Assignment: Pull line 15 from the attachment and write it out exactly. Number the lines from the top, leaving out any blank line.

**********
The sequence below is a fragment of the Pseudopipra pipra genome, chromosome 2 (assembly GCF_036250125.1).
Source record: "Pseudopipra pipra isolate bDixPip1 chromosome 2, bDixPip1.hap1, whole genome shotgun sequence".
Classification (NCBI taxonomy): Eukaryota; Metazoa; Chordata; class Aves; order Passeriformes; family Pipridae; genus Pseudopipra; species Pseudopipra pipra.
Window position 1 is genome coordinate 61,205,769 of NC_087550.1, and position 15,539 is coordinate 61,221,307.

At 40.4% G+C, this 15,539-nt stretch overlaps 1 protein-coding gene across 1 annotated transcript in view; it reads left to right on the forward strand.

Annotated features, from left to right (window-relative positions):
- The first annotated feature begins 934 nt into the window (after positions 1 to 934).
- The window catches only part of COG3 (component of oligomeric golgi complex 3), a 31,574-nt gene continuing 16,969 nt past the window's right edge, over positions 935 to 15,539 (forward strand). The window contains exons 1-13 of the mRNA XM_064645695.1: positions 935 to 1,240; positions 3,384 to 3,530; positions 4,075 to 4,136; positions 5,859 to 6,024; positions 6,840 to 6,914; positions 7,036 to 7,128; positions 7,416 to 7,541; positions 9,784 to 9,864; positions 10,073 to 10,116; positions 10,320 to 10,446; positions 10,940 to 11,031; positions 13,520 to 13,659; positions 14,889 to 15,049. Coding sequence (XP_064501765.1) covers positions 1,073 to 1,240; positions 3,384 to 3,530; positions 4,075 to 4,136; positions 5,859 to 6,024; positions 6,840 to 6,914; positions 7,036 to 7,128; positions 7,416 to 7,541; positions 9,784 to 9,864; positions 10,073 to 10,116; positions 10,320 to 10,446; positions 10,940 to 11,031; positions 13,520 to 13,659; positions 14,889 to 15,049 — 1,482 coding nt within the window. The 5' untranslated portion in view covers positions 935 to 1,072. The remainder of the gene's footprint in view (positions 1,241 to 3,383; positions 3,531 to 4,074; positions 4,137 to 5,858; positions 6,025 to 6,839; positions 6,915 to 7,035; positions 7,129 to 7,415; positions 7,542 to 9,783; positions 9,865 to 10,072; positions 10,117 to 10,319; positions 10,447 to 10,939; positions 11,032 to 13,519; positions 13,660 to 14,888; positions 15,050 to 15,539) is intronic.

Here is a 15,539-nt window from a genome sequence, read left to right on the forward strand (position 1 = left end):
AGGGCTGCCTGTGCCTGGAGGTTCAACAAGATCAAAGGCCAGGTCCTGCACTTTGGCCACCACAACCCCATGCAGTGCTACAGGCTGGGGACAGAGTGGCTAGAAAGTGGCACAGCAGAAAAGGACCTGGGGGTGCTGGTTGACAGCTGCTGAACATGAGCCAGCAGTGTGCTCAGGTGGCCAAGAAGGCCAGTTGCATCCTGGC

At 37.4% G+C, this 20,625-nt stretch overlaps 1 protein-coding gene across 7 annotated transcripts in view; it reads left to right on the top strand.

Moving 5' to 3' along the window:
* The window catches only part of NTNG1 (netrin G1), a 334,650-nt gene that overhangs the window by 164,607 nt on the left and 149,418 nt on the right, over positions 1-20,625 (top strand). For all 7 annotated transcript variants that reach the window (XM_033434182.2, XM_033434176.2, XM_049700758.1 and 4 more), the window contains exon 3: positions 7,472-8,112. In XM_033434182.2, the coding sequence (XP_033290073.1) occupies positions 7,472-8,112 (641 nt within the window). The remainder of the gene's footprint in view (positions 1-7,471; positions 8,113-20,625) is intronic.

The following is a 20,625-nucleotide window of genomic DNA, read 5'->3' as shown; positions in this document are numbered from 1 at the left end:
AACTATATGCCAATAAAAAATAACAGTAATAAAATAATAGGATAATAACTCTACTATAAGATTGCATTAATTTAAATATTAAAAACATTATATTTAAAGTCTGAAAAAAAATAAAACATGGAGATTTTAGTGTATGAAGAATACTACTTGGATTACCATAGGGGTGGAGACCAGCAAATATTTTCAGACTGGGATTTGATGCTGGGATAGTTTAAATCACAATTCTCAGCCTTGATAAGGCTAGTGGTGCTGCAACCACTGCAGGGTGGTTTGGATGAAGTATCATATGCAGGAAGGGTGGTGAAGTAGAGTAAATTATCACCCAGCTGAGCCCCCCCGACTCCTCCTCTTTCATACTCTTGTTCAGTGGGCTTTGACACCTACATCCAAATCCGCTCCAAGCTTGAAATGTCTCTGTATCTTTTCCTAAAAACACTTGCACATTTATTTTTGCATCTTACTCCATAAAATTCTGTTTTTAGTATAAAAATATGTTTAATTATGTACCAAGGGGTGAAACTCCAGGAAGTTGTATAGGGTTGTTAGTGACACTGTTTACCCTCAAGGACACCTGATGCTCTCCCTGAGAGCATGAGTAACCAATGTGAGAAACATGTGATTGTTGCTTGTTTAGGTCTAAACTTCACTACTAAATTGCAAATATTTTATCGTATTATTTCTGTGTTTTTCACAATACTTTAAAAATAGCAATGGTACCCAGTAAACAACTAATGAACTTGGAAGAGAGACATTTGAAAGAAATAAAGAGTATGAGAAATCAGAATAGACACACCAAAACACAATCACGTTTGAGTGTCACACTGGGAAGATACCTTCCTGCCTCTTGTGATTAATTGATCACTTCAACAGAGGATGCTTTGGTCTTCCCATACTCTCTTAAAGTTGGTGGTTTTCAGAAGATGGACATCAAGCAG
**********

AACTATATGCCAATAAAAAATAACAGTAATAAAATAATAGGATAATAACTCTACTATAAGATTGCATTAATTTAAATATTAAAAACATTATATTTAAAGTCTGAAAAAAAATAAAACATGGAGATTTTAGTGTATGAAGAATACTACTTGGATTACCATAGGGGTGGAGACCAGCAAATATTTTCAGACTGGGATTTGATGCTGGGATAGTTTAAATCACAATTCTCAGCCTTGATAAGGCTAGTGGTGCTGCAACCACTGCAGGGTGGTTTGGATGAAGTATCATATGCAGGAAGGGTGGTGAAGTAGAGTAAATTATCACCCAGCTGAGCCCCCCCGACTCCTCCTCTTTCATACTCTTGTTCAGTGGGCTTTGACACCTACATCCAAATCCGCTCCAAGCTTGAAATGTCTCTGTATCTTTTCCTAAAAACACTTGCACATTTATTTTTGCATCTTACTCCATAAAATTCTGTTTTTAGTATAAAAATATGTTTAATTATGTACCAAGGGGTGAAACTCCAGGAAGTTGTATAGGGTTGTTAGTGACACTGTTTACCCTCAAGGACACCTGATGCTCTCCCTGAGAGCATGAGTAACCAATGTGAGAAACATGTGATTGTTGCTTGTTTAGGTCTAAACTTCACTACTAAATTGCAAATATTTTATCGTATTATTTCTGTGTTTTTCACAATACTTTAAAAATAGCAATGGTACCCAGTAAACAACTAATGAACTTGGAAGAGAGACATTTGAAAGAAATAAAGAGTATGAGAAATCAGAATAGACACACCAAAACACAATCACGTTTGAGTGTCACACTGGGAAGATACCTTCCTGCCTCTTGTGATTAATTGATCACTTCAACAGAGGATGCTTTGGTCTTCCCATACTCTCTTAAAGTTGGTGGTTTTCAGAAGATGGACATCAAGCAG